Offshore pension jargon explained

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Pensions are confusing, but offshore pensions are even worse because they involve unfamiliar terms and rules that few retirement savers run into unless they are expats.

Here are some of the most common terms bandied about by expats and their financial advisers explained:

Qualifying Recognised Overseas Pension Scheme (QROPS) – A special pension for British expats and international workers who have spent time working in the UK which has seen them build up a pension fund.

QROPS are supervised by HM Revenue and Customs in the UK and were started in April 2006 to allow British pension savers easier access to their retirement cash if they retired to an EU country.

The pensions quickly caught on elsewhere and are now available in 30 countries.

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Find out more about transferring your UK pension overseas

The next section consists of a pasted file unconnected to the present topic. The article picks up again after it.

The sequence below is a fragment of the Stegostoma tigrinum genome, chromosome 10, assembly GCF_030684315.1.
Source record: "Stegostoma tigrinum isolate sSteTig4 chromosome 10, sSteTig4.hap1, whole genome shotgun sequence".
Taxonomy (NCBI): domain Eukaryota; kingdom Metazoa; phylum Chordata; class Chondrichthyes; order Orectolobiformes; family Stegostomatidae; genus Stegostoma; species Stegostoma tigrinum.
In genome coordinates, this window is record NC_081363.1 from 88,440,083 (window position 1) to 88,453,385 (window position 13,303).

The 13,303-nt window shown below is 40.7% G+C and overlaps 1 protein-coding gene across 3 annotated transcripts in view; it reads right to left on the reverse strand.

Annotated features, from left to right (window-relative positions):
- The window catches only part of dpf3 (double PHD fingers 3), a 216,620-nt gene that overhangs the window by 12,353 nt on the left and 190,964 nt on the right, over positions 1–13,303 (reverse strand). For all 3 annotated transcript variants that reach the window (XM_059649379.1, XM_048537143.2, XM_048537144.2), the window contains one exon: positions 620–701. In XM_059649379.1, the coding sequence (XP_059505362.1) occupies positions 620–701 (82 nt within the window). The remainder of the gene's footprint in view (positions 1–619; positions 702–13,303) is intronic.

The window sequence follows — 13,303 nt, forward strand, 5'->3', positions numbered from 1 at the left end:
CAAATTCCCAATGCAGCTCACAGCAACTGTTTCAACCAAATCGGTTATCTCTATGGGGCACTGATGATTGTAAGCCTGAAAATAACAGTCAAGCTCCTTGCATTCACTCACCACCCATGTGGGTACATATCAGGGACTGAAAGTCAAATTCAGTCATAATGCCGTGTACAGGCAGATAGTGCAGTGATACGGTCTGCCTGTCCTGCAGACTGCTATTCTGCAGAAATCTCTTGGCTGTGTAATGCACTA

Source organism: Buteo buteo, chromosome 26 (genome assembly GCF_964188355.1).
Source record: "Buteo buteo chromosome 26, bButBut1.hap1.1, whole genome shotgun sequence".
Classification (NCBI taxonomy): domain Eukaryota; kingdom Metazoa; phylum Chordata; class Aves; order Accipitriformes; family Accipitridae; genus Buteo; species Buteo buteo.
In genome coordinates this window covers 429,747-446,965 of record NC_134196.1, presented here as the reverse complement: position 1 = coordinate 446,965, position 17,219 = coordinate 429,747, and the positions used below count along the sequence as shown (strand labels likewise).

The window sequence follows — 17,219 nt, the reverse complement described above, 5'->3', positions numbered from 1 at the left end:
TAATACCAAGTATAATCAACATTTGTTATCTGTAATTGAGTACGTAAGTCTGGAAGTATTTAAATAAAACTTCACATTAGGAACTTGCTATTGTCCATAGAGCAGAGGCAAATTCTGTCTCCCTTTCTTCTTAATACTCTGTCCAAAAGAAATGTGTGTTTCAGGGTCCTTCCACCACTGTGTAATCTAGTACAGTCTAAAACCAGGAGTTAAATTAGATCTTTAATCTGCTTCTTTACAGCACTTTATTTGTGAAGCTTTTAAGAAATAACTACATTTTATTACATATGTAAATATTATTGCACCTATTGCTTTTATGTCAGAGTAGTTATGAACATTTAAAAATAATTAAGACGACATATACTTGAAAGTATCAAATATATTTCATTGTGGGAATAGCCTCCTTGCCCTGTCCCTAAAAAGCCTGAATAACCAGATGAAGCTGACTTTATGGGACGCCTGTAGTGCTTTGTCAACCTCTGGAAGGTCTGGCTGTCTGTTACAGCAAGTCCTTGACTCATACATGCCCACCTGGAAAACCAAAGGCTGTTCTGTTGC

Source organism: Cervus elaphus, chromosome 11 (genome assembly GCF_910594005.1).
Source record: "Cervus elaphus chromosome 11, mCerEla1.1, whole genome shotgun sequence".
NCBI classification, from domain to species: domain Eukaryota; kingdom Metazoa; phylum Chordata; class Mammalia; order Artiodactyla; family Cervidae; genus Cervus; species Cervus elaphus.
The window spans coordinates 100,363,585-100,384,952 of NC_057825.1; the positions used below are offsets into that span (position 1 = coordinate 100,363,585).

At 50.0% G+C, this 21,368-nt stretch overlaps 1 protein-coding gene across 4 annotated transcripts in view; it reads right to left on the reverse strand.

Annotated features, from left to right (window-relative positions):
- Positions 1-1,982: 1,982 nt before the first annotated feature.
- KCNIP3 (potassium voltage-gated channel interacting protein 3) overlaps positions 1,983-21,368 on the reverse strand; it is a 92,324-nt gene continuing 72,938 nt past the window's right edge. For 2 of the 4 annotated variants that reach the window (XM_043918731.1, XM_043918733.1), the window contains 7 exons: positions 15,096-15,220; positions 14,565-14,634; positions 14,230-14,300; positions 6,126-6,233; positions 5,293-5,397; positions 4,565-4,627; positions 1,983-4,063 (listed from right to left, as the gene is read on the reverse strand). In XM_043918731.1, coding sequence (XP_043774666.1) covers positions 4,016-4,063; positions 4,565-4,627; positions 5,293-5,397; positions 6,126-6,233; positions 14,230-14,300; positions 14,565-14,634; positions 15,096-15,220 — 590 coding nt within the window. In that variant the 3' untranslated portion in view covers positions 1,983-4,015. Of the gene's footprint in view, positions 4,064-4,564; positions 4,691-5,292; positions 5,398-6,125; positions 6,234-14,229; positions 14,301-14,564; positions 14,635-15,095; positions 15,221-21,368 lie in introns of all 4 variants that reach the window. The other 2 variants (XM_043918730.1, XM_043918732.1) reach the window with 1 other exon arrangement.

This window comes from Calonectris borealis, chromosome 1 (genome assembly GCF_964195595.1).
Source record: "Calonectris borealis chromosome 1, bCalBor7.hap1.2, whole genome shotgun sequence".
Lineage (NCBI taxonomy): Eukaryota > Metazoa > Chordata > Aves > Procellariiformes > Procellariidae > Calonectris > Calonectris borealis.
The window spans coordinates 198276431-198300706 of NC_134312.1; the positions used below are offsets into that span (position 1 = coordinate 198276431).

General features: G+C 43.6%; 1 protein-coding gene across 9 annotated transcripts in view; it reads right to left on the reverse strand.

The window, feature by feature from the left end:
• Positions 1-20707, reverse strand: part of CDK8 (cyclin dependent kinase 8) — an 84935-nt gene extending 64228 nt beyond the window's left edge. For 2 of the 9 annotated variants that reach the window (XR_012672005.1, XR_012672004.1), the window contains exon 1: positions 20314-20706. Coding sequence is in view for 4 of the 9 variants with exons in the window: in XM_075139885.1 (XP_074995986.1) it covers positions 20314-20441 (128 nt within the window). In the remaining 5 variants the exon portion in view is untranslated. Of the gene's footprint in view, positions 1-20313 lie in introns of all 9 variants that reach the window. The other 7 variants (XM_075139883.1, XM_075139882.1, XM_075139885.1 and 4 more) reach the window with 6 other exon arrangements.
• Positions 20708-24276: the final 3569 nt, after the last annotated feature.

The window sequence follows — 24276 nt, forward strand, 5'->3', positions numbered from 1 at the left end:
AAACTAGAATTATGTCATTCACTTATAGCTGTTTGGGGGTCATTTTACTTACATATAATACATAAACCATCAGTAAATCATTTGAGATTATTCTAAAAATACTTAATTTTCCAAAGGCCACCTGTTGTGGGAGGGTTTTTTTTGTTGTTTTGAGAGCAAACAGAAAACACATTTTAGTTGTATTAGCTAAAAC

Recognised Overseas Pension Scheme (ROPS) The latest name for a QROPS. QROPS are ROPS, but confusingly not all ROPS are QROPS.

ROPS List A list of all ROPS self-certifying they meet HMRC’s qualifying rules for offshore pensions. The list is published twice a month – on the 1st and 15th of the month. Occasionally, additional lists are published.

The list is relevant because retirement savers can only transfer pension cash from a UK pension or another QROPS to a pension on the current list.

Download the latest HMRC ROPS List

Overseas Transfer Charge A tax levied on some pension-to-QROPS and QROPS-to-QROPS transfers. The charge was introduced in March 2017.

The general rule is if you live in the same country as your QROPS is based or live in a European Economic Area (EEA) country and have a QROPS in another EEA country, you do not pay the charge.

Other exemptions apply, for instance, transfers to pensions of non-governmental international agencies or money going to an employer pension.

The charge is calculated as 25% of the amount transferred.

Find out more about the Overseas Transfer Charge

Countries in the EEA and EU

QROPS centre A financial jurisdiction providing corporate and commercial services to residents and non-residents.

Australia is the place with the most QROPS pensions – around 44% of the 1,100 or so currently listed worldwide, followed by the Isle of Man. Together they account for around 60% of all QROPS.

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